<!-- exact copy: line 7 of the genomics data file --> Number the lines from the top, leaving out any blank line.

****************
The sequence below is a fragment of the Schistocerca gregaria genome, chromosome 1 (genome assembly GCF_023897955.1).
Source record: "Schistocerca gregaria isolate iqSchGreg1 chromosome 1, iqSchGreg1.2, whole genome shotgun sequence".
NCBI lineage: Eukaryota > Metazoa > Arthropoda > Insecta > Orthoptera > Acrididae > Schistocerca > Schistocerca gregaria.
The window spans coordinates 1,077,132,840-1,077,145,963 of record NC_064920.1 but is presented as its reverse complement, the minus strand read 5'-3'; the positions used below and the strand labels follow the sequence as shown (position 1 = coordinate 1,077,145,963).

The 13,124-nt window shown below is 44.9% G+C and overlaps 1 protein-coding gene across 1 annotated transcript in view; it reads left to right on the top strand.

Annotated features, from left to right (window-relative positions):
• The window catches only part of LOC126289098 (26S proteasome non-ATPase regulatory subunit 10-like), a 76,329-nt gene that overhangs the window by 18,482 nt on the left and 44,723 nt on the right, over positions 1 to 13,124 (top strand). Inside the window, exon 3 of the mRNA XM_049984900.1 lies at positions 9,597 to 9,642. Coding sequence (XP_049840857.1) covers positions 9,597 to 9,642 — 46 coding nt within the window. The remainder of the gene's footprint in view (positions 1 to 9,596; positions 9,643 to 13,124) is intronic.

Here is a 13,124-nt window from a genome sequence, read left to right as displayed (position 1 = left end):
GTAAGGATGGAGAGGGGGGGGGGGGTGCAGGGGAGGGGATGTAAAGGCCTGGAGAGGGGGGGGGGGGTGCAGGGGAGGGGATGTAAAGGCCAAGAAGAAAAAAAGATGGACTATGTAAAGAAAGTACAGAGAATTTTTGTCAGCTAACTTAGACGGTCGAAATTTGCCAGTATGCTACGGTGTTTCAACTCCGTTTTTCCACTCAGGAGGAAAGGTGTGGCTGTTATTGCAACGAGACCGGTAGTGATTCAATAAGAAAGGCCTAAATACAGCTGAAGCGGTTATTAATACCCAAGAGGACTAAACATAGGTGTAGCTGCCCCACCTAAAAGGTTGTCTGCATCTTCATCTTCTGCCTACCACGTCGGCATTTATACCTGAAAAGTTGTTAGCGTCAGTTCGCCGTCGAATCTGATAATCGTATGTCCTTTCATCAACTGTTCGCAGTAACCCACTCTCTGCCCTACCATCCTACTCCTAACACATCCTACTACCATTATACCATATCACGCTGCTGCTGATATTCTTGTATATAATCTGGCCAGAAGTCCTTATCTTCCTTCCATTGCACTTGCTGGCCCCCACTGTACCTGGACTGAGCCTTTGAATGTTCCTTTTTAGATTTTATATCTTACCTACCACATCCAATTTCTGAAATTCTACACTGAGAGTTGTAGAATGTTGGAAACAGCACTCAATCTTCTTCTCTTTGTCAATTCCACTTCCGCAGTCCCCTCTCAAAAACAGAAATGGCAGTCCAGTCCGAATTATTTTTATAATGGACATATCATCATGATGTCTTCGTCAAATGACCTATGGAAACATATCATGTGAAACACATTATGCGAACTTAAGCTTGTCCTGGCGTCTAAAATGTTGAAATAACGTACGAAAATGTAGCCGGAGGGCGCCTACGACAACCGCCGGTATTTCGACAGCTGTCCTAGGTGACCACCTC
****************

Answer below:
• The window catches only part of LOC126289098 (26S proteasome non-ATPase regulatory subunit 10-like), a 76,329-nt gene that overhangs the window by 18,482 nt on the left and 44,723 nt on the right, over positions 1 to 13,124 (top strand). Inside the window, exon 3 of the mRNA XM_049984900.1 lies at positions 9,597 to 9,642. Coding sequence (XP_049840857.1) covers positions 9,597 to 9,642 — 46 coding nt within the window. The remainder of the gene's footprint in view (positions 1 to 9,596; positions 9,643 to 13,124) is intronic.